Learning how to safely and securely handle large, heavy items requires additional training for your warehouse picking and packing staff. It’s a lot simpler to handle t shirts or smartphone cases than it is a solid oak end table or flat pack office furniture.
For larger, heavier inventory, using a buddy system to keep everyone — including the inventory itself — safe is usually a good idea. Learning how to use equipment, whether it’s a forklift or safety straps, is also essential before letting a new employee loose on the warehouse floor. There are numerous other warehouse best practices worth training to all new hires, and it’s not a bad idea to have your veteran employees go through reorientation every so often to make sure their skills and know-how are fresh.
Be smart about packaging and fulfillment
Having an intelligently-designed warehouse, adequate safety equipment, and knowledgeable staff on hand are essential to handling inventory. But there’s one other segment of warehouse management that’s worth considering: fulfillment. This is a rather broad category of operations, and extends to everything from packaging systems to warehouse locations.
Product Storage and Packaging
Product packaging is critical both as a branding technique but also from a product safety perspective. Using the right materials, like double-corrugated cardboard, bubble wrap, and foam inserts are essential for minimizing damage both inside your warehouse and once that product exits your warehouse en route to a customer’s home.
When it comes to handling furniture, the packaging must prevent breakage as well as damage of the more aesthetic variety. Sensitive materials such as fabric upholstery or powder-coated aluminum frames should be sheathed in waterproof and scratch-resistant packaging to prevent nicks, bending, tearing, and water damage during transit.
In the warehouse, an extension of the product’s packaging is oftentimes the pallet. You’ll want to ensure that the pallet you use is properly rated for the weight and stress of carrying furniture, particularly if it’s unassembled and still tightly packed in boxes.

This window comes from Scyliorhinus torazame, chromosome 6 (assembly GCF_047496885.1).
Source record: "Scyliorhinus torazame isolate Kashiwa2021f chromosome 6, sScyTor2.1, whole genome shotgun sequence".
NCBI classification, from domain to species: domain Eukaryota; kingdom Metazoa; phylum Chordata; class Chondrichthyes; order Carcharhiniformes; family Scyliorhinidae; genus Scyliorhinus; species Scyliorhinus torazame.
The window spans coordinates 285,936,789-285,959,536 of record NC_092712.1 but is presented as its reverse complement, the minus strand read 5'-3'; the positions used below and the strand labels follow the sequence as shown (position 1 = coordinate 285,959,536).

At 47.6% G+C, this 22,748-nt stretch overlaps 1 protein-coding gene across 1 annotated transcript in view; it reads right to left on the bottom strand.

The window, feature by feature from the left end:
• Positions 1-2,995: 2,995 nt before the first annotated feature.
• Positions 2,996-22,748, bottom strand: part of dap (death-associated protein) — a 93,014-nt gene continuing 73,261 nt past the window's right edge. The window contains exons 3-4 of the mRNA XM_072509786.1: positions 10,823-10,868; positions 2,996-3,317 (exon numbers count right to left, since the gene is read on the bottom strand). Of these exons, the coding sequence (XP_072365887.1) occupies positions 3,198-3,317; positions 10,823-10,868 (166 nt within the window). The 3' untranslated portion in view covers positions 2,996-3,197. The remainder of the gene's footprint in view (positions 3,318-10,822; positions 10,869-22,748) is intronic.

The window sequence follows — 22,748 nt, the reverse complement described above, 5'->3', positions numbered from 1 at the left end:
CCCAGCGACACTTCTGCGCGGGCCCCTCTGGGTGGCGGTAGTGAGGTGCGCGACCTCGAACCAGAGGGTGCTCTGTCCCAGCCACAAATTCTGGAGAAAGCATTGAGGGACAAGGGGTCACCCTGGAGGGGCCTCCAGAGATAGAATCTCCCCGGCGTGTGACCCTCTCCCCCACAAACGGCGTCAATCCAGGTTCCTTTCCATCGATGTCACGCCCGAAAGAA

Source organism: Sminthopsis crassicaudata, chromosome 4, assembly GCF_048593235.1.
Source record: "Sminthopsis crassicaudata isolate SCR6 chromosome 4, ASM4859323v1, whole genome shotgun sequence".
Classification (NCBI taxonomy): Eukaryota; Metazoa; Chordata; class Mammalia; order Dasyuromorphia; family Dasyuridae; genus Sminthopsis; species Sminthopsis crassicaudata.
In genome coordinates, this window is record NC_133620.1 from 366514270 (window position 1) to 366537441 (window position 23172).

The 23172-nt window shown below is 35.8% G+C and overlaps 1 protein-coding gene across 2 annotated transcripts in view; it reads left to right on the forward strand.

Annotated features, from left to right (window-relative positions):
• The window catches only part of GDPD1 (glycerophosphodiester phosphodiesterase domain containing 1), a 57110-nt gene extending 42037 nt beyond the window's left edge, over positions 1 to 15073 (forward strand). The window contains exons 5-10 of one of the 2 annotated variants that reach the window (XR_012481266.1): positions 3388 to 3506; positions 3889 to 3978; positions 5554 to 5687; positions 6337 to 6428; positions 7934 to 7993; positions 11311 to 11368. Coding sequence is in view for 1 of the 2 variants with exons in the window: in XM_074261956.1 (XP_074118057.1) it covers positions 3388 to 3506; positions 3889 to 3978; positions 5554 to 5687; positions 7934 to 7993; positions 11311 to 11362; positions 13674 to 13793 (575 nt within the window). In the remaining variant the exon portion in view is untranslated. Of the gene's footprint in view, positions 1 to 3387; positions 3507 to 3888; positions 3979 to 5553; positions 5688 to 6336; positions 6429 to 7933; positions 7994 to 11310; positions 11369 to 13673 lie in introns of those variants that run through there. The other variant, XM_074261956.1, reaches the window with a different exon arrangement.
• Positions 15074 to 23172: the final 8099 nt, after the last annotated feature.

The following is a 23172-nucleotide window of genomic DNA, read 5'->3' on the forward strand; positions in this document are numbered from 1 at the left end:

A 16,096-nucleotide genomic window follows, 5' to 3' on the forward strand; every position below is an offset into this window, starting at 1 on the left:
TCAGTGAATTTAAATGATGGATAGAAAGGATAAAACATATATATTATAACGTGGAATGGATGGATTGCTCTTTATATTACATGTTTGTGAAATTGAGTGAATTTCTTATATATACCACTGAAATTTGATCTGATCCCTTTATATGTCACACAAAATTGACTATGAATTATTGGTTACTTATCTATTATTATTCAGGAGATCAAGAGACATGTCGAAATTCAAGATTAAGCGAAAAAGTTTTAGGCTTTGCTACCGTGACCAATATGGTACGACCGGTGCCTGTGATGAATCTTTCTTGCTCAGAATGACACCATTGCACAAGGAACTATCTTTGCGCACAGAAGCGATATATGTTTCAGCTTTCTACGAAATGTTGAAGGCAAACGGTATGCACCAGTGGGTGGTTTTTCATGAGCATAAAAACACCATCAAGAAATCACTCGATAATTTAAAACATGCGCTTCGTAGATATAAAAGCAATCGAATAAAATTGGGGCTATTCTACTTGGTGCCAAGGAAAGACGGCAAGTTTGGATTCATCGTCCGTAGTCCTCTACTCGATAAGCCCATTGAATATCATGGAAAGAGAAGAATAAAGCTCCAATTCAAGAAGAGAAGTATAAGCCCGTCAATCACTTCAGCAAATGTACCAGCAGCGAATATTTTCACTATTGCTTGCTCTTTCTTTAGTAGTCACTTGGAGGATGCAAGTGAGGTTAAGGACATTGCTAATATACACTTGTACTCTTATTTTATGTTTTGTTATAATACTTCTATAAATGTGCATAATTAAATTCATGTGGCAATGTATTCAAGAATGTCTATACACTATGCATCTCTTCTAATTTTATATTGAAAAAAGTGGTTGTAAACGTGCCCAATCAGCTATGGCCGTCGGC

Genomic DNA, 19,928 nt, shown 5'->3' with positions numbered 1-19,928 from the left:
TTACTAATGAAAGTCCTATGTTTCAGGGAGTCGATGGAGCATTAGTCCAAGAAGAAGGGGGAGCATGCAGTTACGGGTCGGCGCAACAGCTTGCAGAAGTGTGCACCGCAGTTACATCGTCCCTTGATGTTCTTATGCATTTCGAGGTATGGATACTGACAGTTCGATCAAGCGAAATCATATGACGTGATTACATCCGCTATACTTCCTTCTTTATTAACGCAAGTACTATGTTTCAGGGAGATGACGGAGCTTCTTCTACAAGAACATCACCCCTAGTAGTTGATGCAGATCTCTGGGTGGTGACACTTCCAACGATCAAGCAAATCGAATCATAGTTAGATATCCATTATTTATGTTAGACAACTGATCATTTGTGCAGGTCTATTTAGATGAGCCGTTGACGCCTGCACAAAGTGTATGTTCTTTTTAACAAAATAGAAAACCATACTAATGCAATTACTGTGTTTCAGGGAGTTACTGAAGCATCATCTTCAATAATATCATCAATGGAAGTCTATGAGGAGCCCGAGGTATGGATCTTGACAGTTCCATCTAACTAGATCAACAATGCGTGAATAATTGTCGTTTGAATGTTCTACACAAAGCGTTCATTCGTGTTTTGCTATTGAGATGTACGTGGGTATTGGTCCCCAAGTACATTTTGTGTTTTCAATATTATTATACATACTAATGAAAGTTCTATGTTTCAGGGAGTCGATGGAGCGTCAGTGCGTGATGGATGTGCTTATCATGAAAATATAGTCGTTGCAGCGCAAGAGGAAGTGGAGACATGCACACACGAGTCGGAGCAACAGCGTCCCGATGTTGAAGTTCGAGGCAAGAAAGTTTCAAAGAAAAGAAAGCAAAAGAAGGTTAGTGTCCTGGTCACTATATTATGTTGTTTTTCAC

E-commerce logistics and fulfillment, or the process of preparing orders for shipment, is something that every retailer must deal with. The unique challenge of fulfilling furniture is that shipping tends to be a significant cost because of the size and weight of the product.
You’ll want to be mindful of the package dimensions you ship furniture out of — a critical reason for why flat-packing is so popular is because it is one of the most efficient methods for shipping anything. Shipping carriers factor in what is known as dimensional weight when they calculate the cost of shipping.
Lastly, the distance of shipping is a tremendous cost multiplier. That’s why many companies have multiple warehouse locations — say, a fulfillment center in California and one on the East Coast — to be as close to as many of their customers as possible.
The process of creating a better environment for more effective furniture handling extends across all facets of your warehouse. When you implement these best practices, you not only set the stage for a safer workplace but a more efficient one as well.
Jake Rheude is the Director of Marketing for Red Stag Fulfillment, an ecommerce fulfillment warehouse that was born out of ecommerce. He has years of experience in ecommerce and business development. In his free time, Jake enjoys reading about business and sharing his own experience with others.